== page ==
Each band in Figure 1. represents a cohort of companies with a similar growth rate. What the chart shows is something we have discussed here before; that companies with the highest growth rates respond most aggressively to cuts in interest rates and the associated fall in the cost of equity (COE). As the cost of equity declines it is the companies with the fastest growth that have become the most expensive through a change in their Price to Earnings ratio (PE).
Of course, in a low return world, everyone wants growth and unsurprisingly those companies with the best prospects for scarce growth are most in demand. They consequently become the most expensive because demand drives PE expansion – investors are willing to pay more for the same dollar of earnings.
Value however might still exist among those companies that have suffered during but survived hard economic lockdowns. The market remains somewhat uncertain about the prospect for a vaccine such that those with more confidence about a solution, if proved correct, could be handsomely rewarded.
If that’s you, where might you look for such companies?
To answer that question, UBS has crunched the numbers and conducted regression analysis to divine a scatter plot (US data) that ultimately reveals those companies whose stocks have performed worst (presumably due to the impact of economic stasis) but which perform best on days that have been marked by positive news about the progress of a vaccine. The assumption is that these companies could perform well over a longer period of time if positive tidbits about a vaccine mature to become fact.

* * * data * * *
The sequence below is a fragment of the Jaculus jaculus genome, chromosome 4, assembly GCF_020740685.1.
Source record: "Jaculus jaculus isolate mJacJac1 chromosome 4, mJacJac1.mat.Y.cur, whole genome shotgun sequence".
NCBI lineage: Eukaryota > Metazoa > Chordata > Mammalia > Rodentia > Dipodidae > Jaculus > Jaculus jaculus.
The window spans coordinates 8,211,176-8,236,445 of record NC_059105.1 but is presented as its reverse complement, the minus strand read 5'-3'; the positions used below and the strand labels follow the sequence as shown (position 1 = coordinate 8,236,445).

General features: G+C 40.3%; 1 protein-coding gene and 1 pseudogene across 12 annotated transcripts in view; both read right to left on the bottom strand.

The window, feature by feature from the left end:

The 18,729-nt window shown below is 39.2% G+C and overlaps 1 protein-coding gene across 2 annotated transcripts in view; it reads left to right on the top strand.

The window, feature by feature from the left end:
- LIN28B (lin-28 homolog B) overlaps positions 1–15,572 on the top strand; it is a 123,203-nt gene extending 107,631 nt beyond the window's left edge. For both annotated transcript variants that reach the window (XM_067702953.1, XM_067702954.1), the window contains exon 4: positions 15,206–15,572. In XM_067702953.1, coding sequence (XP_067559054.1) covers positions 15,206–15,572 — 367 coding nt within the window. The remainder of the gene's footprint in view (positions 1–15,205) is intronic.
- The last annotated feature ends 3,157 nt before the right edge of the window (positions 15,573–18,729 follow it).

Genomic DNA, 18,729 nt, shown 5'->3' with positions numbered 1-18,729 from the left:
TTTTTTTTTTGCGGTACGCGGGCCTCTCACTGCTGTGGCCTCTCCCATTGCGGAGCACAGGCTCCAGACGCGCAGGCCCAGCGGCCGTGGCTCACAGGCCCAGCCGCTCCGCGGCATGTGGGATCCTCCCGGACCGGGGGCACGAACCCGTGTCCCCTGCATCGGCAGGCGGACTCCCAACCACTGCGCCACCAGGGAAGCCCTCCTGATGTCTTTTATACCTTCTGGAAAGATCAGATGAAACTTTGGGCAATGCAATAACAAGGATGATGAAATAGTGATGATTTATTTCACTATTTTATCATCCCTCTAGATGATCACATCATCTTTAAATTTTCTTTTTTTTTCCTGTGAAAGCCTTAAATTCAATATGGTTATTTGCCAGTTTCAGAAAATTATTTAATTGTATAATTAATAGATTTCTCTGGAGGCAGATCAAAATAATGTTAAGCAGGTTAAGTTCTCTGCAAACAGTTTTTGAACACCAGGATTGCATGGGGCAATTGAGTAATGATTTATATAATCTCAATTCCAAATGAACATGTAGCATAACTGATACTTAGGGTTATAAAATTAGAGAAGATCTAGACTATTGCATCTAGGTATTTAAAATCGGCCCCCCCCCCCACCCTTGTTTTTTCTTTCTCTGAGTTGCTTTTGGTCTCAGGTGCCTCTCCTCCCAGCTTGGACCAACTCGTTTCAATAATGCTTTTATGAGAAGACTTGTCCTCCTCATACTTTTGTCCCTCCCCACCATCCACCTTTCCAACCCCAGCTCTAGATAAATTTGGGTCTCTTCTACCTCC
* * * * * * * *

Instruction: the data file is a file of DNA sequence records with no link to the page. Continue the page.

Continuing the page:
Figure 2. Year to Date sector and industry returns versus sensitivity to vaccine news
As an aside the chart also reveals those companies whose stocks have performed best (in some cases due to the stay-at-home restrictions) but which perform less well on days when positive news of a vaccine is flowing.
And investor might ‘rotate’ at least some of their portfolio from the latter category to the first category as their confidence about the release and distribution of a vaccine grows.
So which are the sectors and industries most leveraged to positive vaccine news that have hitherto been beaten down? According to UBS analysis they include Energy Equipment & Servicing companies, Hotels and Leisure operators, Airlines and Oil & Gas refiners and Producers (although there could be structural as well as cyclical issues here).
At the other end of the spectrum – companies with buoyant stock prices that react relatively less well to positive vaccine news are Food & Staples retailers, Beverage Companies, Pharma companies, software, tech hardware and technology companies.
Any analysis based on historical data cannot possibly take into account future unknowns, which mean investors can rarely invest and forget. Nevertheless trends can and do persist and so the above analysis should provide some food for thought about how you rotate, position or insure your equity portfolio.